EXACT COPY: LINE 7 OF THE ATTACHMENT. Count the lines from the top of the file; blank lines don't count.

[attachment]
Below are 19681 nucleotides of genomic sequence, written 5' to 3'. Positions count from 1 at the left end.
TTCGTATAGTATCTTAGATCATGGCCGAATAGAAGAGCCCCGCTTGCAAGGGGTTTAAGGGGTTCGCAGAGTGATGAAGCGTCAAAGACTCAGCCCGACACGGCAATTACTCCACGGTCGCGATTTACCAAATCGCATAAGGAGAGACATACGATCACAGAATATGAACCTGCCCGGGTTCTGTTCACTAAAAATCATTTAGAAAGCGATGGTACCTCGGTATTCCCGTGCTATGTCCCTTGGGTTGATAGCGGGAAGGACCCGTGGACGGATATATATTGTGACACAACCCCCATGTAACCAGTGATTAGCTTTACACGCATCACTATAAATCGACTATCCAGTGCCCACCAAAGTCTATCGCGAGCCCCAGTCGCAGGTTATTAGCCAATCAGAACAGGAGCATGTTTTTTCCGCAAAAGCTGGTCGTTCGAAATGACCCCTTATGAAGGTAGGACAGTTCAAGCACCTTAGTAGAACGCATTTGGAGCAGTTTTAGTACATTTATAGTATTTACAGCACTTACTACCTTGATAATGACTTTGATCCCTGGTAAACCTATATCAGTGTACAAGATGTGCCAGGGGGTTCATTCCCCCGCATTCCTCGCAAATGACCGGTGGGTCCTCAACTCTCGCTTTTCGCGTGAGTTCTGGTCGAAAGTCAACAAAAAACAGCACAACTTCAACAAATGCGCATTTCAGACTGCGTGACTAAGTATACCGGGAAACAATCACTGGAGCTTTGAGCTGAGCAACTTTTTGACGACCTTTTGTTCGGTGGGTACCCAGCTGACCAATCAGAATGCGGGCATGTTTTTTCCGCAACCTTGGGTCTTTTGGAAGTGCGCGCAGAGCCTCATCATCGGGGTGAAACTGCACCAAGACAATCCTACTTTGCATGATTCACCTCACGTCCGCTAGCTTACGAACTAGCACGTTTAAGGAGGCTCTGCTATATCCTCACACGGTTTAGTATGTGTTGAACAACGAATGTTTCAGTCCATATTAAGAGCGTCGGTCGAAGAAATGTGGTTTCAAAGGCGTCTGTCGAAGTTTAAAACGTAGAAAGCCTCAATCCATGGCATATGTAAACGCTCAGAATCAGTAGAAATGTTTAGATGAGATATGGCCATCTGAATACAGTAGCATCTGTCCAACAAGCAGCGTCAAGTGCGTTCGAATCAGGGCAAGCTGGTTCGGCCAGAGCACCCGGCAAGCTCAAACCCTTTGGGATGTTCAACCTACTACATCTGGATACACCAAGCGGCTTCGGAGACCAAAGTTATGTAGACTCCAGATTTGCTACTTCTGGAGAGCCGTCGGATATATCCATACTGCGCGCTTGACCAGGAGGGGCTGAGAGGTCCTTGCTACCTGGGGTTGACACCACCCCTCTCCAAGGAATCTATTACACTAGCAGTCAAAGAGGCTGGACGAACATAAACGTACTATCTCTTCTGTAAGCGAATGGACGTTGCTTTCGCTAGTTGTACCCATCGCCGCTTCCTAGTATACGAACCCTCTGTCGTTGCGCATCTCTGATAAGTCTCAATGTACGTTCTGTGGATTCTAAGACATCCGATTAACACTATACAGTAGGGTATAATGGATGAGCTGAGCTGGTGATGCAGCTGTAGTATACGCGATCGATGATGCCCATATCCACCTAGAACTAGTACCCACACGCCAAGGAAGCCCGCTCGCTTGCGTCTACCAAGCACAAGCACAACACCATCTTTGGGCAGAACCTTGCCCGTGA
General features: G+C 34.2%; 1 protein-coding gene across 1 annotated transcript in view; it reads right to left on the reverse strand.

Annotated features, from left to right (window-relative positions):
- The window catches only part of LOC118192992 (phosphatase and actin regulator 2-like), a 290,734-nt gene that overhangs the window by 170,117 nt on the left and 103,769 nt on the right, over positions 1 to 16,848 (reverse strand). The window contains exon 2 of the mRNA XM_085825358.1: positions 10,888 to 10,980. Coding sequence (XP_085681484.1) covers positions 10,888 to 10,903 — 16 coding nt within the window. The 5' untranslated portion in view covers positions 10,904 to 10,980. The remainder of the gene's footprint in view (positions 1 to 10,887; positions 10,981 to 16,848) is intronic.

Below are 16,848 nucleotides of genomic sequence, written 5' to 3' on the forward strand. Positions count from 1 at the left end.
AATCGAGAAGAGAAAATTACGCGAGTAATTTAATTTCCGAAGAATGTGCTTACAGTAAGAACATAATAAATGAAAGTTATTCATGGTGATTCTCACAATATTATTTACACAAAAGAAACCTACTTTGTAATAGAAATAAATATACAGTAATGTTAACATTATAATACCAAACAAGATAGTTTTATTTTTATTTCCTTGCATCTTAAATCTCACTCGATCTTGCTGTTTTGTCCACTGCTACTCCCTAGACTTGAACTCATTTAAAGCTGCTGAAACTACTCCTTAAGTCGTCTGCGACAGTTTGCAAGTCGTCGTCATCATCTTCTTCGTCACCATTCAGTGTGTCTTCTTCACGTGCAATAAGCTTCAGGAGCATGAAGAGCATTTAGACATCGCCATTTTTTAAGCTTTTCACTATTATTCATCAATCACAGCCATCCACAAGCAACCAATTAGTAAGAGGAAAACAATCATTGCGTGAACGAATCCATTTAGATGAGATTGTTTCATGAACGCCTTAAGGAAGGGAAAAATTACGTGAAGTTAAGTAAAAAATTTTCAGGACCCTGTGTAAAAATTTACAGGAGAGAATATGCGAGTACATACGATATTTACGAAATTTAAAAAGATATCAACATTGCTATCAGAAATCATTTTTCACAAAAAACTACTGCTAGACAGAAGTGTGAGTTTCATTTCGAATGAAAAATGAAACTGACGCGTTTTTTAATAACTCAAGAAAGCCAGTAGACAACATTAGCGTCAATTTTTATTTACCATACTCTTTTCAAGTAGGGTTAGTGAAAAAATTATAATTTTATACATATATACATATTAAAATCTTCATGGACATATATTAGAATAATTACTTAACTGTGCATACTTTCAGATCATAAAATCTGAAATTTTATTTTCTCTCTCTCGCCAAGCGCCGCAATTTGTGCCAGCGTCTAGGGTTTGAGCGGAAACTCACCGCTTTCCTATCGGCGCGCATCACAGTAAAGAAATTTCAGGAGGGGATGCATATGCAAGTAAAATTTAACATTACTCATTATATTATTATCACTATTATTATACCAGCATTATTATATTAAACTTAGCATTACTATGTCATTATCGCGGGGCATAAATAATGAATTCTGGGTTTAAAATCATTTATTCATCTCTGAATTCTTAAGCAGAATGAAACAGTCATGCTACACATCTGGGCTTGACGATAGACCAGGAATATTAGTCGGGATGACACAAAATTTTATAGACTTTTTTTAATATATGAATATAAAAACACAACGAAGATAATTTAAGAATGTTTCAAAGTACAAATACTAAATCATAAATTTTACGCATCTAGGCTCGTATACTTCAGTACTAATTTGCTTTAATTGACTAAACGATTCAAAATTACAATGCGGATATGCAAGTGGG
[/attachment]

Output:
AATCGAGAAGAGAAAATTACGCGAGTAATTTAATTTCCGAAGAATGTGCTTACAGTAAGAACATAATAAATGAAAGTTATTCATGGTGATTCTCACAATATTATTTACACAAAAGAAACCTACTTTGTAATAGAAATAAATATACAGTAATGTTAACATTATAATACCAAACAAGATAGTTTTATTTTTATTTCCTTGCATCTTAAATCTCACTCGATCTTGCTGTTTTGTCCACTGCTACTCCCTAGACTTGAACTCATTTAAAGCTGCTGAAACTACTCCTTAAGTCGTCTGCGACAGTTTGCAAGTCGTCGTCATCATCTTCTTCGTCACCATTCAGTGTGTCTTCTTCACGTGCAATAAGCTTCAGGAGCATGAAGAGCATTTAGACATCGCCATTTTTTAAGCTTTTCACTATTATTCATCAATCACAGCCATCCACAAGCAACCAATTAGTAAGAGGAAAACAATCATTGCGTGAACGAATCCATTTAGATGAGATTGTTTCATGAACGCCTTAAGGAAGGGAAAAATTACGTGAAGTTAAGTAAAAAATTTTCAGGACCCTGTGTAAAAATTTACAGGAGAGAATATGCGAGTACATACGATATTTACGAAATTTAAAAAGATATCAACATTGCTATCAGAAATCATTTTTCACAAAAAACTACTGCTAGACAGAAGTGTGAGTTTCATTTCGAATGAAAAATGAAACTGACGCGTTTTTTAATAACTCAAGAAAGCCAGTAGACAACATTAGCGTCAATTTTTATTTACCATACTCTTTTCAAGTAGGGTTAGTGAAAAAATTATAATTTTATACATATATACATATTAAAATCTTCATGGACATATATTAGAATAATTACTTAACTGTGCATACTTTCAGATCATAAAATCTGAAATTTTATTTTCTCTCTCTCGCCAAGCGCCGCAATTTGTGCCAGCGTCTAGGGTTTGAGCGGAAACTCACCGCTTTCCTATCGGCGCGCATCACAGTAAAGAAATTTCAGGAGGGGATGCATATGCAAGTAAAATTTAACATTACTCATTATATTATTATCACTATTATTATACCAGCATTATTATATTAAACTTAGCATTACTATGTCATTATCGCGGGGCATAAATAATGAATTCTGGGTTTAAAATCATTTATTCATCTCTGAATTCTTAAGCAGAATGAAACAGTCATGCTACACATCTGGGCTTGACGATAGACCAGGAATATTAGTCGGGATGACACAAAATTTTATAGACTTTTTTTAATATATGAATATAAAAACACAACGAAGATAATTTAAGAATGTTTCAAAGTACAAATACTAAATCATAAATTTTACGCATCTAGGCTCGTATACTTCAGTACTAATTTGCTTTAATTGACTAAACGATTCAAAATTACAATGCGGATATGCAAGTGGG